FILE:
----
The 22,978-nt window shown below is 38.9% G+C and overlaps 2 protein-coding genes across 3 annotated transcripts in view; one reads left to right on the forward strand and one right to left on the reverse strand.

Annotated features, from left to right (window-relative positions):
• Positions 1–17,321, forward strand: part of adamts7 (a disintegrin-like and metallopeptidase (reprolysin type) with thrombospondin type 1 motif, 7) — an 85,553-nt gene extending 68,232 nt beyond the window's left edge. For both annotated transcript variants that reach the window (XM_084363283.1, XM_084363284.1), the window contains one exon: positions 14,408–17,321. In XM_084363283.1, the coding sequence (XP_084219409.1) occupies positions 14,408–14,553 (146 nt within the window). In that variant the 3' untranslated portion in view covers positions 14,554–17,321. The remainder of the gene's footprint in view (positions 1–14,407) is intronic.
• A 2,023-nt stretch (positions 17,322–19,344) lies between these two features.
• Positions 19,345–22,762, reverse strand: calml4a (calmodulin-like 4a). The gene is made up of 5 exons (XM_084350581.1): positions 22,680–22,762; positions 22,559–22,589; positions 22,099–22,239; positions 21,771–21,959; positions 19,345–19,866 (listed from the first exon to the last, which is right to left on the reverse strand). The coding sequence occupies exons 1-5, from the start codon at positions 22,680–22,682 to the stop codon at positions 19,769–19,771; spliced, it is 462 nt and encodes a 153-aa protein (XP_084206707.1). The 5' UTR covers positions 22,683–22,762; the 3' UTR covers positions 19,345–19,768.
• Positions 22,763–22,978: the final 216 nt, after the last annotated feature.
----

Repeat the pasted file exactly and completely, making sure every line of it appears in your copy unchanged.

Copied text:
The 22,978-nt window shown below is 38.9% G+C and overlaps 2 protein-coding genes across 3 annotated transcripts in view; one reads left to right on the forward strand and one right to left on the reverse strand.

Annotated features, from left to right (window-relative positions):
• Positions 1–17,321, forward strand: part of adamts7 (a disintegrin-like and metallopeptidase (reprolysin type) with thrombospondin type 1 motif, 7) — an 85,553-nt gene extending 68,232 nt beyond the window's left edge. For both annotated transcript variants that reach the window (XM_084363283.1, XM_084363284.1), the window contains one exon: positions 14,408–17,321. In XM_084363283.1, the coding sequence (XP_084219409.1) occupies positions 14,408–14,553 (146 nt within the window). In that variant the 3' untranslated portion in view covers positions 14,554–17,321. The remainder of the gene's footprint in view (positions 1–14,407) is intronic.
• A 2,023-nt stretch (positions 17,322–19,344) lies between these two features.
• Positions 19,345–22,762, reverse strand: calml4a (calmodulin-like 4a). The gene is made up of 5 exons (XM_084350581.1): positions 22,680–22,762; positions 22,559–22,589; positions 22,099–22,239; positions 21,771–21,959; positions 19,345–19,866 (listed from the first exon to the last, which is right to left on the reverse strand). The coding sequence occupies exons 1-5, from the start codon at positions 22,680–22,682 to the stop codon at positions 19,769–19,771; spliced, it is 462 nt and encodes a 153-aa protein (XP_084206707.1). The 5' UTR covers positions 22,683–22,762; the 3' UTR covers positions 19,345–19,768.
• Positions 22,763–22,978: the final 216 nt, after the last annotated feature.